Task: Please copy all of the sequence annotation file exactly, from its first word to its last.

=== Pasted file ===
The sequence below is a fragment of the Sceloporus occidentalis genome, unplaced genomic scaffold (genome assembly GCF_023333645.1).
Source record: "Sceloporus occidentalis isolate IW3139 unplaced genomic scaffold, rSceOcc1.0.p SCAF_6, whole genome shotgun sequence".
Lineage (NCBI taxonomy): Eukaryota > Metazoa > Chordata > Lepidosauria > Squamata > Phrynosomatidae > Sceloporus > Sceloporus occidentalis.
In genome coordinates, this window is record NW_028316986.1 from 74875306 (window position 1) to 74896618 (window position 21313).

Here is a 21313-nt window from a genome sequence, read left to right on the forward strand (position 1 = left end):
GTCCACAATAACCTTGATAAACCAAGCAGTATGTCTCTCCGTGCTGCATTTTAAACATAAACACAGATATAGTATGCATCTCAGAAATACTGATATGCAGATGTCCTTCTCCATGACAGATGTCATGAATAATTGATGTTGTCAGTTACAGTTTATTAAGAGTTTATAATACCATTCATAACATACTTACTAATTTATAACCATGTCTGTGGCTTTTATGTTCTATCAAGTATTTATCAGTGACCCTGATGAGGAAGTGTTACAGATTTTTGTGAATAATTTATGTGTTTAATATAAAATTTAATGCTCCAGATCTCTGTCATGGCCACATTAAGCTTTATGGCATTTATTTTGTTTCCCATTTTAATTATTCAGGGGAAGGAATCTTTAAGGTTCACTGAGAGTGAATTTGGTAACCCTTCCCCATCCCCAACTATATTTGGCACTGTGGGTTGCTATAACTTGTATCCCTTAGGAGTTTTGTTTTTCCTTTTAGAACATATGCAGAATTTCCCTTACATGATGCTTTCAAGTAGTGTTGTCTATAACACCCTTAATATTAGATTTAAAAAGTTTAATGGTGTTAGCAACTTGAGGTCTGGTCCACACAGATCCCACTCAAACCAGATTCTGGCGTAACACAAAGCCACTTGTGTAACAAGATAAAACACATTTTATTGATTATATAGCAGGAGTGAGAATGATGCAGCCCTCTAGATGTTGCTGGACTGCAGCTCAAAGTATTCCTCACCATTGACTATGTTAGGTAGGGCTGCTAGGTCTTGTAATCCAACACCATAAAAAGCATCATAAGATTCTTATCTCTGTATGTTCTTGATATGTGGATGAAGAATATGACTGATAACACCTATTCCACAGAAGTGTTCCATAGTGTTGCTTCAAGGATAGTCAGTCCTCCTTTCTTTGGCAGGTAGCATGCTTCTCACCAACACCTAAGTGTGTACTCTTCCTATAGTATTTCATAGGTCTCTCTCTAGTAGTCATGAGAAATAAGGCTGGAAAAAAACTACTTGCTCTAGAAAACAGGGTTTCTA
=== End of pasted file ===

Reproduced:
The sequence below is a fragment of the Sceloporus occidentalis genome, unplaced genomic scaffold (genome assembly GCF_023333645.1).
Source record: "Sceloporus occidentalis isolate IW3139 unplaced genomic scaffold, rSceOcc1.0.p SCAF_6, whole genome shotgun sequence".
Lineage (NCBI taxonomy): Eukaryota > Metazoa > Chordata > Lepidosauria > Squamata > Phrynosomatidae > Sceloporus > Sceloporus occidentalis.
In genome coordinates, this window is record NW_028316986.1 from 74875306 (window position 1) to 74896618 (window position 21313).

Here is a 21313-nt window from a genome sequence, read left to right on the forward strand (position 1 = left end):
GTCCACAATAACCTTGATAAACCAAGCAGTATGTCTCTCCGTGCTGCATTTTAAACATAAACACAGATATAGTATGCATCTCAGAAATACTGATATGCAGATGTCCTTCTCCATGACAGATGTCATGAATAATTGATGTTGTCAGTTACAGTTTATTAAGAGTTTATAATACCATTCATAACATACTTACTAATTTATAACCATGTCTGTGGCTTTTATGTTCTATCAAGTATTTATCAGTGACCCTGATGAGGAAGTGTTACAGATTTTTGTGAATAATTTATGTGTTTAATATAAAATTTAATGCTCCAGATCTCTGTCATGGCCACATTAAGCTTTATGGCATTTATTTTGTTTCCCATTTTAATTATTCAGGGGAAGGAATCTTTAAGGTTCACTGAGAGTGAATTTGGTAACCCTTCCCCATCCCCAACTATATTTGGCACTGTGGGTTGCTATAACTTGTATCCCTTAGGAGTTTTGTTTTTCCTTTTAGAACATATGCAGAATTTCCCTTACATGATGCTTTCAAGTAGTGTTGTCTATAACACCCTTAATATTAGATTTAAAAAGTTTAATGGTGTTAGCAACTTGAGGTCTGGTCCACACAGATCCCACTCAAACCAGATTCTGGCGTAACACAAAGCCACTTGTGTAACAAGATAAAACACATTTTATTGATTATATAGCAGGAGTGAGAATGATGCAGCCCTCTAGATGTTGCTGGACTGCAGCTCAAAGTATTCCTCACCATTGACTATGTTAGGTAGGGCTGCTAGGTCTTGTAATCCAACACCATAAAAAGCATCATAAGATTCTTATCTCTGTATGTTCTTGATATGTGGATGAAGAATATGACTGATAACACCTATTCCACAGAAGTGTTCCATAGTGTTGCTTCAAGGATAGTCAGTCCTCCTTTCTTTGGCAGGTAGCATGCTTCTCACCAACACCTAAGTGTGTACTCTTCCTATAGTATTTCATAGGTCTCTCTCTAGTAGTCATGAGAAATAAGGCTGGAAAAAAACTACTTGCTCTAGAAAACAGGGTTTCTA